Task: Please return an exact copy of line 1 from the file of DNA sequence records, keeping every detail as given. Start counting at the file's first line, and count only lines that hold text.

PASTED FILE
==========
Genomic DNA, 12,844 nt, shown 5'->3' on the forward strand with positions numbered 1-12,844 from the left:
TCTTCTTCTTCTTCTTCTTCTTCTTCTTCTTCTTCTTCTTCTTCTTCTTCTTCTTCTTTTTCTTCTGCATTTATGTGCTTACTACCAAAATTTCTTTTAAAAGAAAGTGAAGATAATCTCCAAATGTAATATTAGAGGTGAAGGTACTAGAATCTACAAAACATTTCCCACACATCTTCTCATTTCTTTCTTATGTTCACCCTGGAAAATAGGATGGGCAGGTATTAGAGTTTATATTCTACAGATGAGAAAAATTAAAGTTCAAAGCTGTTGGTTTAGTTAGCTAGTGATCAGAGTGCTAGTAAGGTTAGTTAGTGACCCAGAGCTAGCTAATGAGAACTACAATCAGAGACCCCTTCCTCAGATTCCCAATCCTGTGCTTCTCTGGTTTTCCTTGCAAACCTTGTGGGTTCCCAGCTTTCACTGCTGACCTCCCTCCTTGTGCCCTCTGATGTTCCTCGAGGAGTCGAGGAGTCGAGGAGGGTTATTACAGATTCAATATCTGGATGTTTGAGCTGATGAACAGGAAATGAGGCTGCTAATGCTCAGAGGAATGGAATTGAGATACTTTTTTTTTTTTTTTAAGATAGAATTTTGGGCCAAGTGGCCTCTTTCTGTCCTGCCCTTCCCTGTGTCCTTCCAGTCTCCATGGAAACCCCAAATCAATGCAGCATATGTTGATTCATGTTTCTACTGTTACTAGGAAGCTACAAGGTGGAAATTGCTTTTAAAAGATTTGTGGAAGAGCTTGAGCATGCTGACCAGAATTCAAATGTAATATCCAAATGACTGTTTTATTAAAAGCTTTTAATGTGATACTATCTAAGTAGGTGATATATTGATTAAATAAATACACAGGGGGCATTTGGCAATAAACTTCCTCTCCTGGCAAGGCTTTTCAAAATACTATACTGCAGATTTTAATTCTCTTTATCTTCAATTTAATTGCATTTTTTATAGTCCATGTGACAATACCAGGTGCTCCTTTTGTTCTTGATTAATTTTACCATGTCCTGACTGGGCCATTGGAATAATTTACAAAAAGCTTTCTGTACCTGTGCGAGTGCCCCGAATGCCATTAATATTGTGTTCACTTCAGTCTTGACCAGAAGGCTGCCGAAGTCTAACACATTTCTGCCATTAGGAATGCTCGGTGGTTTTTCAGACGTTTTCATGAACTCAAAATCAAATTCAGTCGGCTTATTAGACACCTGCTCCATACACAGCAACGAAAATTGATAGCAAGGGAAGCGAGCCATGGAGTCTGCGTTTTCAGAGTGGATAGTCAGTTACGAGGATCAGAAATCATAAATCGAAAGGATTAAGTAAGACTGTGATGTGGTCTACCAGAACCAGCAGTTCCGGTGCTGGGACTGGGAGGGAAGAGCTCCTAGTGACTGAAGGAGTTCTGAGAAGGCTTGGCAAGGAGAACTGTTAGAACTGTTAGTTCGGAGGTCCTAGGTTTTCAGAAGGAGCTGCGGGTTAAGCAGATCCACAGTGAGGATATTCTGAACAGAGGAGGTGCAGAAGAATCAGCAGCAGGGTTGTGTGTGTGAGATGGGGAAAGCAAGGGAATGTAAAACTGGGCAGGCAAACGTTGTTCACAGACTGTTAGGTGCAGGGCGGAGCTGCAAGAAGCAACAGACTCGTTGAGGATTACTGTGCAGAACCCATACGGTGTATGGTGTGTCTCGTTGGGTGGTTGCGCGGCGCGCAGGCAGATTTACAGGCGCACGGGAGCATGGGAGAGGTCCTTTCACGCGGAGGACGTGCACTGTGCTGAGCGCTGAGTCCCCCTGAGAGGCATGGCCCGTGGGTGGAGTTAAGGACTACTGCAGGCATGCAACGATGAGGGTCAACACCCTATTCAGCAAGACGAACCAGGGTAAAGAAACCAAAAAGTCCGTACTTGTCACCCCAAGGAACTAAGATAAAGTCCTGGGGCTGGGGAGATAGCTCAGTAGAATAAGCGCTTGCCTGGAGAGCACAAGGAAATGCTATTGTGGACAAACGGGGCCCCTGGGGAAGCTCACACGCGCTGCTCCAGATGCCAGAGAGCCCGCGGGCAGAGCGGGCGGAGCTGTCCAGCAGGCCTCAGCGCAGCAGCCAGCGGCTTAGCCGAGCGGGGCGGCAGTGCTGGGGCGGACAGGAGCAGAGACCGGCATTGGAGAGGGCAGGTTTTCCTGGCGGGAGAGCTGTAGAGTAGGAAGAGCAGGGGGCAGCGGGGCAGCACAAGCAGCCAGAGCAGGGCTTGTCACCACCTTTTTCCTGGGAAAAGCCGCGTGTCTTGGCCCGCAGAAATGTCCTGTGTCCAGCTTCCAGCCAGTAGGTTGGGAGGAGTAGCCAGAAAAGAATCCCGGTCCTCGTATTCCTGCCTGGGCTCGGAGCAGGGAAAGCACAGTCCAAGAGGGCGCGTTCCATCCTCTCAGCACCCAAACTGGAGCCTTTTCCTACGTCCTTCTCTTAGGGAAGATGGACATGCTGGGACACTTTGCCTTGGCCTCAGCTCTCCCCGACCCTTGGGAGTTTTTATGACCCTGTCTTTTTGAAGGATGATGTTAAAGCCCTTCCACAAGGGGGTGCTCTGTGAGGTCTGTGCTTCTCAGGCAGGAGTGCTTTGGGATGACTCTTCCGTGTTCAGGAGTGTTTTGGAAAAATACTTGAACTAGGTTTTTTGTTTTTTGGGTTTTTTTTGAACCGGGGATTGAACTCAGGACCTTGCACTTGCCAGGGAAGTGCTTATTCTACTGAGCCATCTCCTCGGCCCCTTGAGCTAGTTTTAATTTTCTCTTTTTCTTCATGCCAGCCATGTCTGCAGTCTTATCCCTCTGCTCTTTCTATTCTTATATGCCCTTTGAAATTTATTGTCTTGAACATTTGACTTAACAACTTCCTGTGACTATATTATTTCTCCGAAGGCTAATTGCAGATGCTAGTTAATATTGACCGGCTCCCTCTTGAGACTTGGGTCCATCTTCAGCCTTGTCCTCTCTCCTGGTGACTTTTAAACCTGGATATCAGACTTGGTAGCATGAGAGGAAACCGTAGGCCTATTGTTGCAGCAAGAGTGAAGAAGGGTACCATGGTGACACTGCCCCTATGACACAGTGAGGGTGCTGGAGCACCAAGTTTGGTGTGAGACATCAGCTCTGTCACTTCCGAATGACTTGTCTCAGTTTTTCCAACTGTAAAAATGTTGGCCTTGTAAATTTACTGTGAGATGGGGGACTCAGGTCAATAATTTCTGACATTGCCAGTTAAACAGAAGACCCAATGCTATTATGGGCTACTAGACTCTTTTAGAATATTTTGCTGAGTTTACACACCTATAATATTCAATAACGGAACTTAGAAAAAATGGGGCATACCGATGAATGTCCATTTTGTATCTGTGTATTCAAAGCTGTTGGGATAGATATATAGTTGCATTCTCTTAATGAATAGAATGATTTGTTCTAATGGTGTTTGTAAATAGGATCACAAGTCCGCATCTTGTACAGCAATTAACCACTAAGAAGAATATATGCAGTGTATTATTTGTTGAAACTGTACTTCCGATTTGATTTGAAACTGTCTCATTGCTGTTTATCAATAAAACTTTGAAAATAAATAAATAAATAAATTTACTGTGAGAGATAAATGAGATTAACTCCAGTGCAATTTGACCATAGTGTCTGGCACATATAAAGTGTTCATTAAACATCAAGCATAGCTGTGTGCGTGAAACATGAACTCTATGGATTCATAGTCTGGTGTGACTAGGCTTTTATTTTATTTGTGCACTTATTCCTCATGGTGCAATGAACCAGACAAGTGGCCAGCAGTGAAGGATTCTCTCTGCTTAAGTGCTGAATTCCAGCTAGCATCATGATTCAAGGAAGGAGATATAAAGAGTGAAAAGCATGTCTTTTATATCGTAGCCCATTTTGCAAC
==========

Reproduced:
Genomic DNA, 12,844 nt, shown 5'->3' on the forward strand with positions numbered 1-12,844 from the left: